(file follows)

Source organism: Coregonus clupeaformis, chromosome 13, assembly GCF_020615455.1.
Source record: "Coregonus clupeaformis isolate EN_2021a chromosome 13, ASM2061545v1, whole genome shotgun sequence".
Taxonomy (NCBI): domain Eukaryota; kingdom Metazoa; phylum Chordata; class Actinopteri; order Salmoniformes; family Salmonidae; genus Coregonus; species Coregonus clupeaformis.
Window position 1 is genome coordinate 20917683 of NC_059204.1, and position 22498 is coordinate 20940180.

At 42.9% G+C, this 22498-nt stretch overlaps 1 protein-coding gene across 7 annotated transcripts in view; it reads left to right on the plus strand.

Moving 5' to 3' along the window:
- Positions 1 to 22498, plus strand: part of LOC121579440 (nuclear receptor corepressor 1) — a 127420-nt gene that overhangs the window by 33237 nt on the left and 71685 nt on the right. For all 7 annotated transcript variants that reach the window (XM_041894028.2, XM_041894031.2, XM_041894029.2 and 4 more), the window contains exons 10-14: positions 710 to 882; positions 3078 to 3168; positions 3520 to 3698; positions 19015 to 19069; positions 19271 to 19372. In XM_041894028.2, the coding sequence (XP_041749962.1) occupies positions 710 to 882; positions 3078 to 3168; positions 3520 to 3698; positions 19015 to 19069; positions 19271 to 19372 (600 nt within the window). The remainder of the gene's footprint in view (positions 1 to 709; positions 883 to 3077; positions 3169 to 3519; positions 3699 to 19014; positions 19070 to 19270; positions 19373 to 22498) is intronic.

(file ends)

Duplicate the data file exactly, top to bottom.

Source organism: Coregonus clupeaformis, chromosome 13, assembly GCF_020615455.1.
Source record: "Coregonus clupeaformis isolate EN_2021a chromosome 13, ASM2061545v1, whole genome shotgun sequence".
Taxonomy (NCBI): domain Eukaryota; kingdom Metazoa; phylum Chordata; class Actinopteri; order Salmoniformes; family Salmonidae; genus Coregonus; species Coregonus clupeaformis.
Window position 1 is genome coordinate 20917683 of NC_059204.1, and position 22498 is coordinate 20940180.

At 42.9% G+C, this 22498-nt stretch overlaps 1 protein-coding gene across 7 annotated transcripts in view; it reads left to right on the plus strand.

Moving 5' to 3' along the window:
- Positions 1 to 22498, plus strand: part of LOC121579440 (nuclear receptor corepressor 1) — a 127420-nt gene that overhangs the window by 33237 nt on the left and 71685 nt on the right. For all 7 annotated transcript variants that reach the window (XM_041894028.2, XM_041894031.2, XM_041894029.2 and 4 more), the window contains exons 10-14: positions 710 to 882; positions 3078 to 3168; positions 3520 to 3698; positions 19015 to 19069; positions 19271 to 19372. In XM_041894028.2, the coding sequence (XP_041749962.1) occupies positions 710 to 882; positions 3078 to 3168; positions 3520 to 3698; positions 19015 to 19069; positions 19271 to 19372 (600 nt within the window). The remainder of the gene's footprint in view (positions 1 to 709; positions 883 to 3077; positions 3169 to 3519; positions 3699 to 19014; positions 19070 to 19270; positions 19373 to 22498) is intronic.